Life does not accommodate you, it shatters you. It’s meant to, and it couldn’t do it better. Every seed destroys its container or else there would be no fruition.
– Florida Scott-Maxwell, The Measure of My Days (65)
I was given this most interesting book by a very old woman that I work for. The meditations and musings of Florida Scott-Maxwell: born in 1883, she barely attended school and yet was a prominent figure in the women’s suffrage movement, wrote books and plays and even became, in her forties, an analytical psychologist studying under Carl Jung. The Measure of My Days, was written when she was in her eighties; the subjects in her mind were aging, death, life, God, love, hate and meaning. Old people, as she put it, “are people to whom something important is about to happen.” (138)
I used to find it difficult to talk to people newly met. Speech felt precipitate. A silent knowing should come first, sitting, smiling, holding hands, dancing perhaps without words, but talking is too committal for a beginning. (30)
The above quote arrested me, firstly for its succinct charm, summing up how many people, like myself, feel and second for her use of the words “used to.” I hate the difficulty in myself, but gradually I sometimes have a feeling that it is slowly falling away. I love the confirmation that that could be true. Scott-Maxwell, writing at her ripe age, mostly worried about shocking people with what she considered her most passionate years.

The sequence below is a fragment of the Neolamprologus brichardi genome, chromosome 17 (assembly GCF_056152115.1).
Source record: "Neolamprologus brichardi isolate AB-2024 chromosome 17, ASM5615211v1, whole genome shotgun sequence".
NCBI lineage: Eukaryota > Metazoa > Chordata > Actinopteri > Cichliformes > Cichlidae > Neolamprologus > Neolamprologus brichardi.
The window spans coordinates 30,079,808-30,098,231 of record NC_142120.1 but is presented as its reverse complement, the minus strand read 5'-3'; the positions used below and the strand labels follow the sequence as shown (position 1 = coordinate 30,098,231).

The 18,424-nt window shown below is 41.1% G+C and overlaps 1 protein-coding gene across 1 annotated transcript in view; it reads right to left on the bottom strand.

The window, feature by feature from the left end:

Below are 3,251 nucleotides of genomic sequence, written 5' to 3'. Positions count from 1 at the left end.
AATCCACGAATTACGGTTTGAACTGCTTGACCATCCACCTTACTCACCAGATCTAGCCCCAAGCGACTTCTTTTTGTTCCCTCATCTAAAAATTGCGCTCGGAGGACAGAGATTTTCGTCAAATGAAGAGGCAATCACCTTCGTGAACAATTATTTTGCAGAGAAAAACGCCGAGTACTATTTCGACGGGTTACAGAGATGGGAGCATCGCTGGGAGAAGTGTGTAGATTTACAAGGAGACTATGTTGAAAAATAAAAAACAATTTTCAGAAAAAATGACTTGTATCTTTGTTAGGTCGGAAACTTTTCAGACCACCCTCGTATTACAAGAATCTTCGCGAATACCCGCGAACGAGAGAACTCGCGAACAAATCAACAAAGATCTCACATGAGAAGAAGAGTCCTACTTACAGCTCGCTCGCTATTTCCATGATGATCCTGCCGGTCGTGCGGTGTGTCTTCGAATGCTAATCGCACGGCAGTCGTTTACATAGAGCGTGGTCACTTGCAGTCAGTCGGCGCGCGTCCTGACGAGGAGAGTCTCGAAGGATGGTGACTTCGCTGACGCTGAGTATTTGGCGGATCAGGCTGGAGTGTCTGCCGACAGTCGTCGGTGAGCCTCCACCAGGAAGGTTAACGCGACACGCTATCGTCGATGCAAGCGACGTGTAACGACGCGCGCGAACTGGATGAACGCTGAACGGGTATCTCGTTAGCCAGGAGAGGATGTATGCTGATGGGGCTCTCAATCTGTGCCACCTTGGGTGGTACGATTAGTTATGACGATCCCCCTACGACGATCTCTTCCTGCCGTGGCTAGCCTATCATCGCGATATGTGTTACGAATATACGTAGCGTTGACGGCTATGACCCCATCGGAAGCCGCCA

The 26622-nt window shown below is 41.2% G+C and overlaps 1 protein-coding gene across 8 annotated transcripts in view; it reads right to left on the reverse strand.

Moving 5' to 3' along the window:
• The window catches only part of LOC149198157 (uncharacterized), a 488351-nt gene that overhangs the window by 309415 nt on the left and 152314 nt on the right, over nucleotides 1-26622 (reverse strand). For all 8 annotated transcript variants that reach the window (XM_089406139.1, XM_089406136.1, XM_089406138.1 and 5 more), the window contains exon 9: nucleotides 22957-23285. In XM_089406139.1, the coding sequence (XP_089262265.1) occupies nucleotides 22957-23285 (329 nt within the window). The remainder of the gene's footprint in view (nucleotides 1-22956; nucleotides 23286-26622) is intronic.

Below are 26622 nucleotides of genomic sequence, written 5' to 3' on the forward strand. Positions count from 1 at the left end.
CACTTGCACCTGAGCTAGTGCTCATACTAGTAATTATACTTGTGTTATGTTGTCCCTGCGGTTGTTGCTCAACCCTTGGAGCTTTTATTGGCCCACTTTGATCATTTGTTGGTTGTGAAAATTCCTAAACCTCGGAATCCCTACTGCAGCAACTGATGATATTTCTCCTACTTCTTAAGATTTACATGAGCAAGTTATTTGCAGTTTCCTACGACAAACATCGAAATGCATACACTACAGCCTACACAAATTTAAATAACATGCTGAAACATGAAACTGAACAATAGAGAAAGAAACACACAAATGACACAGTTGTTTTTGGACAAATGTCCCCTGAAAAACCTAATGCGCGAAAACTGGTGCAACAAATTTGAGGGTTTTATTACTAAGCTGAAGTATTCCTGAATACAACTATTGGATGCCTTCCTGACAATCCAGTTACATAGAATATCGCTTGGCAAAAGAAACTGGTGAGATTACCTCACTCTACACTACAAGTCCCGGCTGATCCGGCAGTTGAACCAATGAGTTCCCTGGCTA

To me the pigeons say, “Too true, dear love, too true” I listened, looked out on the trees beyond both windows and I was free and happy. (123)
I may never hear a pigeon any other way. A deeply religious woman, but also honest and human. She was not above feeling hate, shame, or love. Above all, the most fascinating quality about this book is that she was a woman, and wrote as a woman, both overtly and instinctively. Which is not to say there are elements of maternal earth-mother or, I-am-woman-hear-me-roar stereotypes, rather it is an unusual absence of the male perspective that we are all trained to think under—a palatable freedom from the male paradigm. She was who she was. She wrote as she thought and didn’t ask, or expect, you to agree. But it is as if the syntax of the male dominated domain of the intellect is slightly off, and it is lovely.
My answers must be my own, years of reading now lost in the abyss I call my mind. (7I)
For good and bad, she acknowledges a kind of radical understanding that the things that delineate us, not just male/female but: income, race, religion, intelligence, and luck- these things include inequalities, yet describe individuals. We are none of us alike. That is life. But in every life, by every means of measurement, there is a profound gestalt. Florida Scott-Maxwell achieves that and more in her beautifully powerful final book.
*title from page 19 – I am awareness at the mercy of multiplicity.